My up-date

A forum for the discussion of antibiotics as a potential therapy for MS

My up-date

Postby mtf » Wed Apr 26, 2006 8:49 am

Hi all,
There is quite some time that I don't show up. I started the antibiotics treatment in May of '05 (doxycycline 200mg and
roxithromycin 300mg per day) and since August of'05 flagyl with the help of my GP . Until now I have done 10 flagyl pulses.

I did not react much to the two first antibiotics. But when I add the flagyl
pulses and felt very tired, sleepy, with stomach pain and with brain
"frog". I did not find out any improvements then.
Lately , I can say that I don't feel so much tired as I felt last year and the
brain "frog" is gone, bladder is more or less the same (maybe somehow
better) and my walking is the same (no improvements at all) . Also, I can
notice during the flagyl pulse that my legs stiffness is not so strong but
immediately after the pulse the stiffness comes back again.

Now, I need some help from Sarah since I couldn't reach her husband to ask for more advice. Could you, please, help me Sarah?
Thanks

Teresa
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Postby Anecdote » Wed Apr 26, 2006 3:48 pm

Hello Teresa,

David is on vacation this week, working at home on papers, but he can be contacted on his new email address, which you can find at the bottom of the page here:

http://www.davidwheldon.co.uk/ms-treatment.html

This address is checkable either at home or work, so if you write there he will get it sooner than later.

The way you react when on flagyl seems par for the course, also the fact that you didn't react much to the first two antibiotics. Some people have massive reactions and this tends to be taken as a positive sign, but apart from some fluey symptoms when I first started, I experienced very little.

David always says that the main thing with any treatment is to first stop the downward progression of the disease. If you have done that, it is a very big first step. I know you weren't as bad as me, but then neither was your disease so active, so it is very likely that you will find it more difficult to gauge any improvements.

I don't know if you have looked at David's page recently, but there is a lot of new information on it, especially on the qualities of various supplements which you might find useful.

You might also care to contact Katman, aka Rica, who has PPMS and took abx for quite a few months before she showed any improvement at all. Her husband is an obstetrician/gynaecologist,she used to be a professional violinist, and they both farm dairy goats in Carolina. She is now doing amazingly well.

You can also find more information here: http://www.CPn Help.org. Both David and Charles Stratton from Vanderbilt have given a lot of information, and many people who write here also write there.

Take care,

Sarah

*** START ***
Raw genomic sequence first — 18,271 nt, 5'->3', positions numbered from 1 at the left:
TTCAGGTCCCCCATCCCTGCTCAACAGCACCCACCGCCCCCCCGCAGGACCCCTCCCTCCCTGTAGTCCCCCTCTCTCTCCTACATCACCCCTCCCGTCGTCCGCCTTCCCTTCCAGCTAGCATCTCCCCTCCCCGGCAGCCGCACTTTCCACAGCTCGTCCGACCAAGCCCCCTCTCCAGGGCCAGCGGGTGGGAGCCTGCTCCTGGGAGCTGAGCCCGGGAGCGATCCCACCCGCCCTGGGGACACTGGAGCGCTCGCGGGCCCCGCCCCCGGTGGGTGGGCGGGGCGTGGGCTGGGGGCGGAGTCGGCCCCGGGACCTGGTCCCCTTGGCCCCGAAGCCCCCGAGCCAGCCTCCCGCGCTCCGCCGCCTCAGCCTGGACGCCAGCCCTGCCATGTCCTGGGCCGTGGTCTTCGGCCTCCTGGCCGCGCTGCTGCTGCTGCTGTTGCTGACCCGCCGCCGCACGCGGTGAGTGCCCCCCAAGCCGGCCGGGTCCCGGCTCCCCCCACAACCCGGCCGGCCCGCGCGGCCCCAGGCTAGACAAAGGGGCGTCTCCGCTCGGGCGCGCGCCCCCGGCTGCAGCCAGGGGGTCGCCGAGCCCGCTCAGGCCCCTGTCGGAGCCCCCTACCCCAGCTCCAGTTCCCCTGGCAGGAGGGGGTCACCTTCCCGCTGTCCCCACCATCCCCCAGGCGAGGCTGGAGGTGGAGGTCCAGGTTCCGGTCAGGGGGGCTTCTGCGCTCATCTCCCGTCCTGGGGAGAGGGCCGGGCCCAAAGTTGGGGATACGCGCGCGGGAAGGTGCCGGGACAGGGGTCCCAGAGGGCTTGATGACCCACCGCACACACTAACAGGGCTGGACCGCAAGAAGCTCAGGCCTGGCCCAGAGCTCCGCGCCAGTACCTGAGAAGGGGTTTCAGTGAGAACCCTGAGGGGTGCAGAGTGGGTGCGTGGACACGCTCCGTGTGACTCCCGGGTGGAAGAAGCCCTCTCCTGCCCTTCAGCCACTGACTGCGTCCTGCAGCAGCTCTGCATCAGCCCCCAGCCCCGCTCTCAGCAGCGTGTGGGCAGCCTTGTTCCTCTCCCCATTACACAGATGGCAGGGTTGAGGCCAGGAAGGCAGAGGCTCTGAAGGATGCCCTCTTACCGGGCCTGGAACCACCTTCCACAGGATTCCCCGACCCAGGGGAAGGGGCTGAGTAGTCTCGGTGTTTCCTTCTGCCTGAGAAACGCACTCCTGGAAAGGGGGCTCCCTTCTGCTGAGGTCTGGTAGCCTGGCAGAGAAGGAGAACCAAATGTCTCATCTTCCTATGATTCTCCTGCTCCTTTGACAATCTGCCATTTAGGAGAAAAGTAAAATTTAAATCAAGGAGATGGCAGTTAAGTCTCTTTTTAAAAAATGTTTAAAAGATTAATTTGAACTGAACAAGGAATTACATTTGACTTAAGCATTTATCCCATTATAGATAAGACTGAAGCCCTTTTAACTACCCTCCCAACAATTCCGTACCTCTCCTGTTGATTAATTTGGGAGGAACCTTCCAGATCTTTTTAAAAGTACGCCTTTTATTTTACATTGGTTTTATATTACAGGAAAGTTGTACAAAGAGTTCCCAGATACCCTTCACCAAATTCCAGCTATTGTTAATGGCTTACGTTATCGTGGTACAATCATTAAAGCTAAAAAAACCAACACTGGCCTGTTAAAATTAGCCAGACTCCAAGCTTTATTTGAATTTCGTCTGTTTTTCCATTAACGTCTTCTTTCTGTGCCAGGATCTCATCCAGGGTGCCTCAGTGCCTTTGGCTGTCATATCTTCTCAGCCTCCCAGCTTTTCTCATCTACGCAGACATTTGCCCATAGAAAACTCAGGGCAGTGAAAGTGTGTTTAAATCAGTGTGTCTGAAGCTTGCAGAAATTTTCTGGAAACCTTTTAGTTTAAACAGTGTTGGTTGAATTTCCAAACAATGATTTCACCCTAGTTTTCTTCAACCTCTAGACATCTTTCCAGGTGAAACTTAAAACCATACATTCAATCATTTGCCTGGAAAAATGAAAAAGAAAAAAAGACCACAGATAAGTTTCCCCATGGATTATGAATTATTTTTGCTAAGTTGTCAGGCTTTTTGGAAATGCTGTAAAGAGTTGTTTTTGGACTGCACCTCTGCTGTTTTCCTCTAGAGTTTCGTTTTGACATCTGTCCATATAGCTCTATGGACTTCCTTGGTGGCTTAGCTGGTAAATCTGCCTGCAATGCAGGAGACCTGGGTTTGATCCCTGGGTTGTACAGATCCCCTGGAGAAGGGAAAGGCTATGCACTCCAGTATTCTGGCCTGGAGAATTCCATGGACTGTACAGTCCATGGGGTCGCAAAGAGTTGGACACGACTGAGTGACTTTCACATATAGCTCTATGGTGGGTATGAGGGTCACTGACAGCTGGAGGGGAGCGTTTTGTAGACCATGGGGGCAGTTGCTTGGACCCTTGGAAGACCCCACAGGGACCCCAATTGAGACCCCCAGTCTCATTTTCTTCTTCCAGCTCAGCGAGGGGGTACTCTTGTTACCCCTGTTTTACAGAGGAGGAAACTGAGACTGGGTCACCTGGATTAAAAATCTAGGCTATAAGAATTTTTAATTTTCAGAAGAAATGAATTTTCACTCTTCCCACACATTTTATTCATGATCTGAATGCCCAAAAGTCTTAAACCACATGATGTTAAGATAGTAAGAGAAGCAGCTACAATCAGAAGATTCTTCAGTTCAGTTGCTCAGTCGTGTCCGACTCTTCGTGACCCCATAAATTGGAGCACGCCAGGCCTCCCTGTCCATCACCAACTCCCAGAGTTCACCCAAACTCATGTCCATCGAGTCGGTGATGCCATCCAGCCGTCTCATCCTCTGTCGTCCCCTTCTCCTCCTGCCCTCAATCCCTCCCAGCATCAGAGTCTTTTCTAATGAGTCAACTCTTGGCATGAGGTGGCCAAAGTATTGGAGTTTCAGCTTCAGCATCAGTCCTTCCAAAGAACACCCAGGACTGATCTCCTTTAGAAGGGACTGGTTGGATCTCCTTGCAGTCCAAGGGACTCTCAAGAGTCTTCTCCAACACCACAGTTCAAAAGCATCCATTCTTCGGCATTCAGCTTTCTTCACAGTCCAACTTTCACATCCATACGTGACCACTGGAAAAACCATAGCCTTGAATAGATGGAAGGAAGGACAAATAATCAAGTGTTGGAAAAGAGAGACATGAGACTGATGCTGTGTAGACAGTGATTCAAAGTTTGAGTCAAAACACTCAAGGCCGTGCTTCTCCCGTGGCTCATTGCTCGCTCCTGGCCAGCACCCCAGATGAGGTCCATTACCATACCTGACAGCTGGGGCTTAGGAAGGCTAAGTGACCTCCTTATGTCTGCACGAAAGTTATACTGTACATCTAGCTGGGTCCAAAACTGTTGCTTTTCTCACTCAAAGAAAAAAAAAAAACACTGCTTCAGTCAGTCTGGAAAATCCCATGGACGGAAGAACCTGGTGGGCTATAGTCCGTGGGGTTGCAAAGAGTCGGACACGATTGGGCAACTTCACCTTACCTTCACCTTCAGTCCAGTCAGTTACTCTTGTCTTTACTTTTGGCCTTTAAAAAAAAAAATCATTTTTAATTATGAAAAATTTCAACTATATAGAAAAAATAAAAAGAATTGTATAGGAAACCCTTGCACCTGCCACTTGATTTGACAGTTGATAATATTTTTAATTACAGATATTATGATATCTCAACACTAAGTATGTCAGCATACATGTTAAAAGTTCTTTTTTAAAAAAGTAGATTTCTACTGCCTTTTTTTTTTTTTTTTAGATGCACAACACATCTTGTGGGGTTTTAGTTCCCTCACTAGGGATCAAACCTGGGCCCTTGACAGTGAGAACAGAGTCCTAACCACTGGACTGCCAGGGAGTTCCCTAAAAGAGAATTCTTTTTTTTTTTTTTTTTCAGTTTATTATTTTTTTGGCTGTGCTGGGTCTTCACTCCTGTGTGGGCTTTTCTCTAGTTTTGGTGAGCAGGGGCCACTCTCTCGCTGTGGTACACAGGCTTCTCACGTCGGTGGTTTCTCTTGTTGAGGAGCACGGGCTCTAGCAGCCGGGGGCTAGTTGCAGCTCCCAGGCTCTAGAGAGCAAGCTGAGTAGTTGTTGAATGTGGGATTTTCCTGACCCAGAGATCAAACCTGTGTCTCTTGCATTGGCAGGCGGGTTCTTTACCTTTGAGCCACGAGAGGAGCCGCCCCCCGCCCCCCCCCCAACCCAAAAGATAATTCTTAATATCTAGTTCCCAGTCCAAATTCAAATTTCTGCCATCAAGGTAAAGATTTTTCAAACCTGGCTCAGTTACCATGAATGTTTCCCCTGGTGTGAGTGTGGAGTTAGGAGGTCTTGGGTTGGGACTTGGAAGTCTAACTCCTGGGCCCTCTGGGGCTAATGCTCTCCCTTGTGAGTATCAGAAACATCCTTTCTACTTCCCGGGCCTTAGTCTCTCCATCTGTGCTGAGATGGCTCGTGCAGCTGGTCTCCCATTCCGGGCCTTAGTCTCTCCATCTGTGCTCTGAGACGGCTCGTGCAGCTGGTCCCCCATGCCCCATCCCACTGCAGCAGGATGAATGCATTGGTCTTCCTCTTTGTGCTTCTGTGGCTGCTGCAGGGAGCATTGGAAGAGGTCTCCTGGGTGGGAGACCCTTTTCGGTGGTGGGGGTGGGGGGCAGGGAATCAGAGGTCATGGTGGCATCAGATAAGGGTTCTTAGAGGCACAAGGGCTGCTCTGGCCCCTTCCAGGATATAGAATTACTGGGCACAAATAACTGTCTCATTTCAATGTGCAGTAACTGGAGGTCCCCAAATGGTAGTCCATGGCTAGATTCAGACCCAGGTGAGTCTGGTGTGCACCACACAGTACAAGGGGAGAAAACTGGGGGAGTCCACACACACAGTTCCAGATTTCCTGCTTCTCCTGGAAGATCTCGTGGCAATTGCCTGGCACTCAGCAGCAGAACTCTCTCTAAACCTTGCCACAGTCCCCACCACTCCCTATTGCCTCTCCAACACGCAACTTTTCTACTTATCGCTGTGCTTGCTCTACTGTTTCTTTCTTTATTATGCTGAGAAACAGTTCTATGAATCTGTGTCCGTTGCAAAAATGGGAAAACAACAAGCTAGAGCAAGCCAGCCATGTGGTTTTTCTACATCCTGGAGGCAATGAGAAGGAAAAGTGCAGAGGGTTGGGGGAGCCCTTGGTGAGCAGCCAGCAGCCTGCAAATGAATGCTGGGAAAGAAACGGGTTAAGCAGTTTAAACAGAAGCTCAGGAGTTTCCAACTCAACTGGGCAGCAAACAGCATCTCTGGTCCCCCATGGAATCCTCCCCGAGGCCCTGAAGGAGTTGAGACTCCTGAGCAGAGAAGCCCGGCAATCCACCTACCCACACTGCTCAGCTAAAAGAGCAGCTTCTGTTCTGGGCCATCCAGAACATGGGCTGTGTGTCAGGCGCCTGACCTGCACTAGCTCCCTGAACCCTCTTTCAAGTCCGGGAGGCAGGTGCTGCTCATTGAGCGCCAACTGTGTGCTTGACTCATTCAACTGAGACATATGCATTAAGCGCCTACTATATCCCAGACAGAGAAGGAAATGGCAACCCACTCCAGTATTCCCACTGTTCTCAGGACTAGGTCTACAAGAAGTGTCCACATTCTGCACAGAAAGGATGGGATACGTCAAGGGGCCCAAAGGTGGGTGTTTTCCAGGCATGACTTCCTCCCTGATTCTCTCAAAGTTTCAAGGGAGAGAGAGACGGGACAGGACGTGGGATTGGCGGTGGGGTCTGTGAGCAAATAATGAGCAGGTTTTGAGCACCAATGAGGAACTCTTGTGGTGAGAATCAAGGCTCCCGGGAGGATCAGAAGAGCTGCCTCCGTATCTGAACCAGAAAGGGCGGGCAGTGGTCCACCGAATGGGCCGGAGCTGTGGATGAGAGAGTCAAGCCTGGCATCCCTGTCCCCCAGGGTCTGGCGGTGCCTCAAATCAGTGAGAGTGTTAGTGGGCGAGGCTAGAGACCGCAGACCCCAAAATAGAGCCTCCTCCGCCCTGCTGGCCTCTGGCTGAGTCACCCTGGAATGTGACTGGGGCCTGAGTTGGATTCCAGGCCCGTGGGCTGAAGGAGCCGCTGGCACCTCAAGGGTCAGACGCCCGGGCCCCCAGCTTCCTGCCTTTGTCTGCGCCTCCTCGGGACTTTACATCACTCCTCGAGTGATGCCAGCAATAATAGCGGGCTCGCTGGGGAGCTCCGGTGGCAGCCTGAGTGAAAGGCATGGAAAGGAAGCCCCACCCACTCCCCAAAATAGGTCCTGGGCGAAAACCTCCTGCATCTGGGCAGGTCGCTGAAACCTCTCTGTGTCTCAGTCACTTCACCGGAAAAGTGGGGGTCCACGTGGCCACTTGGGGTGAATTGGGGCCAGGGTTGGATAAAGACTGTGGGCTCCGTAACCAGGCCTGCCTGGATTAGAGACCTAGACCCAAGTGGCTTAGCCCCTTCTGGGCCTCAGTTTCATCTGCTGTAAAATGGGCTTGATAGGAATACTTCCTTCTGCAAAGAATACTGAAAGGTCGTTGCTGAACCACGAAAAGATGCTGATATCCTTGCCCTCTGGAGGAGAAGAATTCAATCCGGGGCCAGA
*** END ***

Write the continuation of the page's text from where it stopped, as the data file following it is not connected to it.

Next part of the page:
An Itinerary in Light and Shadow Completed Dr Charles Stratton / Dr David Wheldon abx regime for aggressive secondary progressive MS in June 2007, after four years. Still improving with no relapses since starting. Can't run but can paint all day.
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Thanks Sarah

Postby mtf » Thu Apr 27, 2006 6:36 am

Thank you for your quick replay and your support.
I have been seing those sites you have mencionated and I have got many information that I could used.
I could see there is a new adress of your husband and I going to try it, since I do need his advice now.

Regards
Teresa
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Postby Katman » Thu Apr 27, 2006 6:56 am

Hi Teresa
It is wonderful to hear that you are doing well , not "best" yet, but not worse, which has to come first. This takes a long, long time and as you said "I think my leg is not as stiff at times". (I have not the ability to quote from your text so iI am paraphrasing). Congratulations on stopping progression; as Sarah said, that is a big step.

It has been 22 months for me on abx and supplements with 22 pulses of flagyl and not only am I not dead or in a wheelchair, but I go all day which usually is at least 16 or 17 hours.

Rica
2010 5 years 4 months Now on Amoxicillin, Doxy, Rifampin, Azith, and caffeine in addition to  flagyl. 90% normal good days-50% normal bad days. That is a good thing.
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Postby mtf » Thu Apr 27, 2006 10:49 am

Thanks Rica,

It's good to know good examples from others.
My objective (with my GP) was to try IT at least during one year and that year is almost gone now. I will have to decide if I continue or not and how to discontinue.

Regards
Teresa
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Postby Anecdote » Thu Apr 27, 2006 3:36 pm

Hello Teresa,

David just got your latest email and will reply over the next few days. You didn't say awfully much about your present condition, though. The main thing is to discern whether you have got any worse, as someone with progressive disease, because this would be the normal course of events within the space of a year. If not, you would seem to have at least halted the disease. This is the first step. Anything beyond that will initially depend on where your lesions are and how easy it is to find new pathways around them. You have to be determined. Looking back over your past postings, it would seem that you have halted progression, but that is only going by what you have written. The most promising thing in your latest posting is that you say you have got rid of the brain fog. That is very good, although I have known a couple of people who were happier when they had it, because they didn't want to face the cool light of day. Have a think about whether there is anything else you can tell David.

Take care,

Sarah
An Itinerary in Light and Shadow Completed Dr Charles Stratton / Dr David Wheldon abx regime for aggressive secondary progressive MS in June 2007, after four years. Still improving with no relapses since starting. Can't run but can paint all day.
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Postby mtf » Fri Apr 28, 2006 9:26 am

Hi Sarah,

Brain fog is the worst that can happen to me. I’m still working and intend to keep working. I’m an engineer and as you can imagine i need a clear brain to going on. Also, for anything else in my life,
though .I don’t intend to put my head under send just because I have MS. I’m a very determined person but also rational and if something is not working with me (we are all different with MS) I will start looking for another possibilities.
With all this I’m not saying I’ll stop this treatment but only that I’m looking for medical advice about it.
Comparing my actual situation with the one I had last year and think the disease is not progressing (also my GP thinks the same) and I have some improvements like:
- clear brain
- more energy
- not so tired
- bladder a little bit better
On the other hand, my walking capabilities are not better and my stiffness increased specially in feet and legs , which turns my walking worse. I know that spinal cord injuries are not “easy” to repair and maybe it ‘s too much to expect it will with this treatment.